Tuesday, February 27, 2007

MSF Nostalgia

I'm determined not to make the same mistake again. A keen follower of process methodologies like RUP and MSF (and ACA.NET), I threw caution to the wind in developing a quote-unquote "prototype" recently. There wasn't much in the way of requirements, and it seemed like a cinch. Soon it became apparent that the business owners' visions weren't aligned and nobody could agree what the system should do. And I kept quiet because I had no idea what it should do; I'm the technology guy who would put it together from a requirements document. WRONG! What I should have done is forced them to agree on the vision ... then on the behaviour ... then on the look and feel. Lesson #1: to have their sign-off on these documents would have made my life a lot easier in the final stages where we quibbled over the system's behaviour (my interpretation of their ever-changing minds). Lesson #1.5: to get the sign-off of more senior people than those I dealt with every day would have more impact than the easily vetoed sign-off of not-so-high-up-management. Lesson #2: most importantly, have a signed-off requirements document. This you can use as a test plan, and you can use to check the boxes that everything you promised has been delivered. In summary, I think I delivered far too much functionality for free - but that's not necessarily good for the business because there was never a 100% clear and auditable understanding between myself and them. Lesson #3: never underestimate the importance of "I'd like that in writing".

Thursday, February 22, 2007


Why write a blog entry about the ASP.NET HTTP pipeline when someone else has already done it better? I'm talking about Rick Strahl's Low level look at ASP.NET architecture. Note to self: as soon as you have a box running IIS 7, see if you can't reverse-engineer everything down so far as to understand even the IExecutionStep interface.

Tuesday, February 13, 2007

Hidden Face of NTFS Permission Issues

How can everyone be so naïve about NTFS permissions? Just yesterday I had an Associate Director bring a web site to its knees by cut-and-pasting a configuration file from somewhere else on the system. Today's problem was far more obfuscated though, and we would have saved six hours of 3 devs' (and countless users') time if the same (recently promoted) Associate Director had looked in the event log as suggested to him. As it turns out, when the IUSR_MACHINENAME user account is locked out - and IIS is configured to only allow anonymous access - IIS will not serve any static content. If you allow Integrated Windows Authentication as well, then IIS will fall back to that mechanism (a corollary: if your service delivery guy is an administrator, everything will appear fine to him). In the first instance, a Filemon trace won't show failures of w3wp.exe trying to access the files, because it's the logon that's failing - and this can be very confusing! In the second instance, it will clearly display the NT username (of the token that w3wp.exe's associated with the current request) next to the file open failure.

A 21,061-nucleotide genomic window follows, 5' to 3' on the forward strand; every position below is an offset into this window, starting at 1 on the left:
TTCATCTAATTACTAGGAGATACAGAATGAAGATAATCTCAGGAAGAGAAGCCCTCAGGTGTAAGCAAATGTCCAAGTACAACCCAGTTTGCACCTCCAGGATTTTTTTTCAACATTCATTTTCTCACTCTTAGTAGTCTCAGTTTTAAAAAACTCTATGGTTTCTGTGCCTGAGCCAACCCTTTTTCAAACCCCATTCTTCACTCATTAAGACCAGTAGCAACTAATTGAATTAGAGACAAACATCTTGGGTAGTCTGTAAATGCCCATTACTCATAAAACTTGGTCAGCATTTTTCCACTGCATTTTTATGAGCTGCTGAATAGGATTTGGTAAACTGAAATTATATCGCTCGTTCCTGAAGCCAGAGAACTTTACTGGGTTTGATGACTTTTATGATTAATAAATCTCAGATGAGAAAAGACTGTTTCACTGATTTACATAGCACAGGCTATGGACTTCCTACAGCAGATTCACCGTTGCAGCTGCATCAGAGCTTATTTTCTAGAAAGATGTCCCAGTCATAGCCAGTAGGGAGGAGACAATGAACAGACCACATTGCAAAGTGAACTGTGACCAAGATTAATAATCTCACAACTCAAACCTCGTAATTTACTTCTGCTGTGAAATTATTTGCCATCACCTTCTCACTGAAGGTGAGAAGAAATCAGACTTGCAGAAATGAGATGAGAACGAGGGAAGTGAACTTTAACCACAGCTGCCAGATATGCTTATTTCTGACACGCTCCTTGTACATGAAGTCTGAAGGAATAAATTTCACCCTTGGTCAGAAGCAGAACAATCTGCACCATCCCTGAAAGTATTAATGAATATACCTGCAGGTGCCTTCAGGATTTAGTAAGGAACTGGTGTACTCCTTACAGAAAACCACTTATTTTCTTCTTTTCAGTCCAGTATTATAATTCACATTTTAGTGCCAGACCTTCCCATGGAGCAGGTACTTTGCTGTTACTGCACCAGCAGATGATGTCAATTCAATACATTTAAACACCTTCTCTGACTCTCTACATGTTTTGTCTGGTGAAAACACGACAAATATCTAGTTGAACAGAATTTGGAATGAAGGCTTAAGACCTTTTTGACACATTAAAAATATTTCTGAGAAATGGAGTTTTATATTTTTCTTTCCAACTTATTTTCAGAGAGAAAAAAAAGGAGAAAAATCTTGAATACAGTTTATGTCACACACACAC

So, next time you see the error: access denied, and you've ruled out the fact that a Muppet has messed up the permissions on a critical file... look in the Event Viewer and save yourself a bunch of time. It's there for a reason. Use it. Take a step further even, and write to it yourself!

Friday, February 09, 2007

HTML, JavaScript and Background-Color

Well this had me confused for an hour or so. Consider the HTML element below:

<div style="background-color:red">

First, I tried to set the color programmatically using JavaScript. I knew that layer.style.background-color wouldn't work so I typed in layer.style["background-color"] = "green"; No luck. Eventually, I noticed that layer.style["background"] worked, and I went on my merry way. For about 30 seconds. Now I needed to read the background-color value from a layer, and my previous two attempts were turning up empty strings.

With a bit of Googling, I discovered that background-color should be accessed as layer.style.backgroundColor (or layer.style["backgroundColor"]).

Google saves the day.

(A couple of weeks later, and programmatically setting the css class of an HTML element has tripped me up. It seems the property is called "className" in JavaScript.)

Sunday, February 04, 2007


It's pretty irritating to have someone else's XML document object model - on a remote server with little in the way of a debugging tool kit - screw up your document by replacing all non-ASCII characters with the ? (Question Mark) character. It's especially annoying if your application is used globally by important clients and their data contains lots of accented characters. But it's better to spit out loads of question marks than to completely F&*^ things up by just chewing off the most significant bit each time a non-ASCII character comes along (ASCII characters are all encoded using the 7 least significant bits of each byte). The first issue is a display problem that will usually only be caught by the human eye. The second one affects other law-abiding XML parsers because they are being fed invalid XML documents. A client is more likely to forgive a couple of question marks on the screen - at least they can see the rest of the data - than they are to forgive an error page because their document couldn't even be parsed.